However, patients with cannabis use do not have increased awareness or discomfort during procedures
THURSDAY, May 26, 2022 (HealthDay News) — Baseline cannabinoid use is associated with higher sedation use during endoscopy with endoscopist-directed conscious sedation, according to a study presented at the 2022 Digestive Disease Week, held from May 21 to 24 in San Diego.
Yasmin Nasser, M.D., Ph.D., from University of Calgary in Alberta, Canada, and colleagues prospectively assessed the association between baseline cannabinoid use and sedation requirements for esophagogastroduodenoscopy (EGD) and colonoscopy among 419 adult outpatients.
The researchers found that baseline cannabinoid use was associated with high midazolam use (â¥5 mg) during EGD (adjusted odds ratio [aOR], 2.89; 95 percent confidence interval [CI], 1.19 to 7.50) but not during colonoscopy (aOR 0.89; 95 percent CI, 0.41 to 1.91). There was an association between baseline cannabinoid use and administration of any diphenhydramine during EGD (aOR, 3.04; 95 percent CI, 1.29 to 7.30), with a nonsignificant trend seen for colonoscopy (aOR, 2.36; 95 percent CI, 0.81 to 7.04). There was also an association between baseline cannabinoid use and increased odds of requiring high total sedation (midazolam â¥5 mg, fentanyl â¥100 mcg, or any diphenhydramine during EGD; aOR, 3.72; 95 percent CI, 1.35 to 11.68). There was no independent association observed between cannabinoid use and fentanyl use or adverse events, nor was it associated with intraprocedural awareness or discomfort, according to the scores on the patient-reported scale for tolerability of endoscopic procedures.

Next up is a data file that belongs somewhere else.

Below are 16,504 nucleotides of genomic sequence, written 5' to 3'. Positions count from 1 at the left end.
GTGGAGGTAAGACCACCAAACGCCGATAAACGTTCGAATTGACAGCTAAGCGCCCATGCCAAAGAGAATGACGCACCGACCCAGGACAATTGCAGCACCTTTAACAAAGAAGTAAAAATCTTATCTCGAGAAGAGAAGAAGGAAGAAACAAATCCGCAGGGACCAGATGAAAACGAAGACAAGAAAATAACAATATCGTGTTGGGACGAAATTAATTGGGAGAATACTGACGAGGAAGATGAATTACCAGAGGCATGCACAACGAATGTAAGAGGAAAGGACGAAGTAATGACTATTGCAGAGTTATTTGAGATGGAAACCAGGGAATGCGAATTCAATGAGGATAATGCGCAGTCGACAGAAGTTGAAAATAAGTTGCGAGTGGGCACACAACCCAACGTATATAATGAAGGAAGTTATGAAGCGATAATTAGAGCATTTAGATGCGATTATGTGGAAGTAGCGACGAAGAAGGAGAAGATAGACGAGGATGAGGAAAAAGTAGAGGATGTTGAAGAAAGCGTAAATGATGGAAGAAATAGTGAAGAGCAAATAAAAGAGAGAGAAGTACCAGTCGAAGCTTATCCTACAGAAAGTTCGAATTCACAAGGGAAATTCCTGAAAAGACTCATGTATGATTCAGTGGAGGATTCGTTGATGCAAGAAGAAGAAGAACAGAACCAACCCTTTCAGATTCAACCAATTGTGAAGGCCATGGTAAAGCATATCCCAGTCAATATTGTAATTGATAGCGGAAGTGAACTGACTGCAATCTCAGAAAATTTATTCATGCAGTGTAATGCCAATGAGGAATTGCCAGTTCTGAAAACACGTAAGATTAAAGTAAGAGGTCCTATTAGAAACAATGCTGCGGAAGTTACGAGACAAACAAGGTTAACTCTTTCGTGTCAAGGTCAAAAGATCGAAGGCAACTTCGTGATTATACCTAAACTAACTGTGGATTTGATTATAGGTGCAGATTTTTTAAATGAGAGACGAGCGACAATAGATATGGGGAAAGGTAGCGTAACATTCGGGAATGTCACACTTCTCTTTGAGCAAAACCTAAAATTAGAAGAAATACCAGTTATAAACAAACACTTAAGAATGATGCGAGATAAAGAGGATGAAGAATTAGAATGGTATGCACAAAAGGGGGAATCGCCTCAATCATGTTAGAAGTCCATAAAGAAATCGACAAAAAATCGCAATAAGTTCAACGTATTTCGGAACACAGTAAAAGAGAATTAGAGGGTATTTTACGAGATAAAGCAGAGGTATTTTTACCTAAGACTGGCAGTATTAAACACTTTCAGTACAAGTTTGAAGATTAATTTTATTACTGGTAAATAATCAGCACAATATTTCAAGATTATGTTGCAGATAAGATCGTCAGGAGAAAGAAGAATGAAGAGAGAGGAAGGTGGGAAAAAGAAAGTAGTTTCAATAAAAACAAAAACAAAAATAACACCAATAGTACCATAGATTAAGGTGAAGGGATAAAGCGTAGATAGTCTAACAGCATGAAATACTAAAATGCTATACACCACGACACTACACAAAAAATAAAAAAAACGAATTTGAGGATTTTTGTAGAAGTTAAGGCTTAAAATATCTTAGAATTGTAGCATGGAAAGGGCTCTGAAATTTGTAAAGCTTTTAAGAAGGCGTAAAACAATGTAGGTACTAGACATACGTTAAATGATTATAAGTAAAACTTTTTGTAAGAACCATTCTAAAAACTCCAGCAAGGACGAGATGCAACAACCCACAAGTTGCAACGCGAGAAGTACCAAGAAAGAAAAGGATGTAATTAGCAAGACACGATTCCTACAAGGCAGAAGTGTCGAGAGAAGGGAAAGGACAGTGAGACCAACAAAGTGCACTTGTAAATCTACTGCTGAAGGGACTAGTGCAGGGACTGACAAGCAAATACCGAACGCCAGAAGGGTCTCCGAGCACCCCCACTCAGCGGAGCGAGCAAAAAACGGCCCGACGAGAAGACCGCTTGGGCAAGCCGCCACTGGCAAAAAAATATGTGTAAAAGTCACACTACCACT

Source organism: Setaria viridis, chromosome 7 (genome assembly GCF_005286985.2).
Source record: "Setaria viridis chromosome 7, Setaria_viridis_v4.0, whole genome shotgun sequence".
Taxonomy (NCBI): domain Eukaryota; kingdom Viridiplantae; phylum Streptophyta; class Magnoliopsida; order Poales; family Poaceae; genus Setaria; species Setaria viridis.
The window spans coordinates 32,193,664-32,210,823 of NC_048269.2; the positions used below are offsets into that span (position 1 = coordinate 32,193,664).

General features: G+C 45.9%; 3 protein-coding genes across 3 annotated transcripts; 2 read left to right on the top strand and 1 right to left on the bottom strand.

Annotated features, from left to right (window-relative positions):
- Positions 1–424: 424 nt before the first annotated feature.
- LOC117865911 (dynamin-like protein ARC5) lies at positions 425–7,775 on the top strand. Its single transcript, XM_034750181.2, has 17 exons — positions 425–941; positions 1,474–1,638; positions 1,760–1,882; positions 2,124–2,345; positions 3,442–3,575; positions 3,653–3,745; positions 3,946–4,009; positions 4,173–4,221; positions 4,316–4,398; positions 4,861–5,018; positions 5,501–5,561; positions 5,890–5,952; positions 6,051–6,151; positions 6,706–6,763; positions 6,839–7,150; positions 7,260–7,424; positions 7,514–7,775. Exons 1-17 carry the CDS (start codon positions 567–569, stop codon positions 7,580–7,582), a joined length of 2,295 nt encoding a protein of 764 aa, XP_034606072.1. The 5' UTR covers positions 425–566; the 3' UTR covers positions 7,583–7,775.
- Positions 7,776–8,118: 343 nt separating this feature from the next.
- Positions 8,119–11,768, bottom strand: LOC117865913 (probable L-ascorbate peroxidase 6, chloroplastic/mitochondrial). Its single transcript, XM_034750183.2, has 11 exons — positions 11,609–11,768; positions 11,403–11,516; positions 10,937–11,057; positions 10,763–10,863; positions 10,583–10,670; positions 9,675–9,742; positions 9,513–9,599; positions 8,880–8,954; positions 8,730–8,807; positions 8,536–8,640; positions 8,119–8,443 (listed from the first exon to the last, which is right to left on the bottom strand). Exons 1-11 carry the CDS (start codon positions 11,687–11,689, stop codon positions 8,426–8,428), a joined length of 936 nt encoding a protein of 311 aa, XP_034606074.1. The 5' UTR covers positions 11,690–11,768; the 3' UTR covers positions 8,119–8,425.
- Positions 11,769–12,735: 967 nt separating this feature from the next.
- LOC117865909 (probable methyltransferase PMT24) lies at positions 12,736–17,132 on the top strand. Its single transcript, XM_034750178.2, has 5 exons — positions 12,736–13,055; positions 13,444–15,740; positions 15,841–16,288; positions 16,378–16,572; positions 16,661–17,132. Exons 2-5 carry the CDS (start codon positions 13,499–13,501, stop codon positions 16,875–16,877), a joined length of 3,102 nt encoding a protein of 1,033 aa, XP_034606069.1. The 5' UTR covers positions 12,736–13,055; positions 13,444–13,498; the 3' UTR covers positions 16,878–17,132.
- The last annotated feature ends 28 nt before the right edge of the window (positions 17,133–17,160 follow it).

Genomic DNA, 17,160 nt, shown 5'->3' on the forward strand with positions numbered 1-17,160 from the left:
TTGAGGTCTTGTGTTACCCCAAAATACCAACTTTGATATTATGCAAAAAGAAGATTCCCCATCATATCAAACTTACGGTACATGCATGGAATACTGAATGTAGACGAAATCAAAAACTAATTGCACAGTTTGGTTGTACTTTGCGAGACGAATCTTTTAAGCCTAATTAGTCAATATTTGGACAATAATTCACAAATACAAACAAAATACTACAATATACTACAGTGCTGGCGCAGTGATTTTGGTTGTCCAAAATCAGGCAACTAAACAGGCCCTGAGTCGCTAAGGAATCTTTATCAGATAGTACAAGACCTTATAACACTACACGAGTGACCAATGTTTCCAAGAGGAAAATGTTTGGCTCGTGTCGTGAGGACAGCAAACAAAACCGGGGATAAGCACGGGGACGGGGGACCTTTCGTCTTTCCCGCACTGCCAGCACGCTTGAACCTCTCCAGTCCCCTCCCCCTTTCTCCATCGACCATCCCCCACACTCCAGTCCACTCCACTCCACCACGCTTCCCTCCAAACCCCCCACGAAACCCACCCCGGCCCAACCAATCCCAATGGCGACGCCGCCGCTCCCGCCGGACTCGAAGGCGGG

“Given increasingly widespread cannabinoid use, endoscopists should be equipped with optimal sedation strategies for this population,” the authors write.
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